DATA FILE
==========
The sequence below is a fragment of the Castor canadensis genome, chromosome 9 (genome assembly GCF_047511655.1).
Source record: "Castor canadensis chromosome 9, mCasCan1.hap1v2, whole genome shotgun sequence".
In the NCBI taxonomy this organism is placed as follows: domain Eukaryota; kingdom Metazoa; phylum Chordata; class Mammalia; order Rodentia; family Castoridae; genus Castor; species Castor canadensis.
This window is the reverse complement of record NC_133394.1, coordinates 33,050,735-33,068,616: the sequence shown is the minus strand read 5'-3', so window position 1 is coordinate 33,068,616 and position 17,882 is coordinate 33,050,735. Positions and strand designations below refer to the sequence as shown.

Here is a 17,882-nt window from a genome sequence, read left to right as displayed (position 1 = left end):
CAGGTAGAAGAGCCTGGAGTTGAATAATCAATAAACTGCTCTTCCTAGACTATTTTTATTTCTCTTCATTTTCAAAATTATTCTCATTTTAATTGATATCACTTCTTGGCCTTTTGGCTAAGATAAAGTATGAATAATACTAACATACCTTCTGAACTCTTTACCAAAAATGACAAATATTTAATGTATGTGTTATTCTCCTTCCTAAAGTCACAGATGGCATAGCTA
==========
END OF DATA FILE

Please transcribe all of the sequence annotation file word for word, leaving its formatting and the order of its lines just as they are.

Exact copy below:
The sequence below is a fragment of the Castor canadensis genome, chromosome 9 (genome assembly GCF_047511655.1).
Source record: "Castor canadensis chromosome 9, mCasCan1.hap1v2, whole genome shotgun sequence".
In the NCBI taxonomy this organism is placed as follows: domain Eukaryota; kingdom Metazoa; phylum Chordata; class Mammalia; order Rodentia; family Castoridae; genus Castor; species Castor canadensis.
This window is the reverse complement of record NC_133394.1, coordinates 33,050,735-33,068,616: the sequence shown is the minus strand read 5'-3', so window position 1 is coordinate 33,068,616 and position 17,882 is coordinate 33,050,735. Positions and strand designations below refer to the sequence as shown.

Here is a 17,882-nt window from a genome sequence, read left to right as displayed (position 1 = left end):
CAGGTAGAAGAGCCTGGAGTTGAATAATCAATAAACTGCTCTTCCTAGACTATTTTTATTTCTCTTCATTTTCAAAATTATTCTCATTTTAATTGATATCACTTCTTGGCCTTTTGGCTAAGATAAAGTATGAATAATACTAACATACCTTCTGAACTCTTTACCAAAAATGACAAATATTTAATGTATGTGTTATTCTCCTTCCTAAAGTCACAGATGGCATAGCTA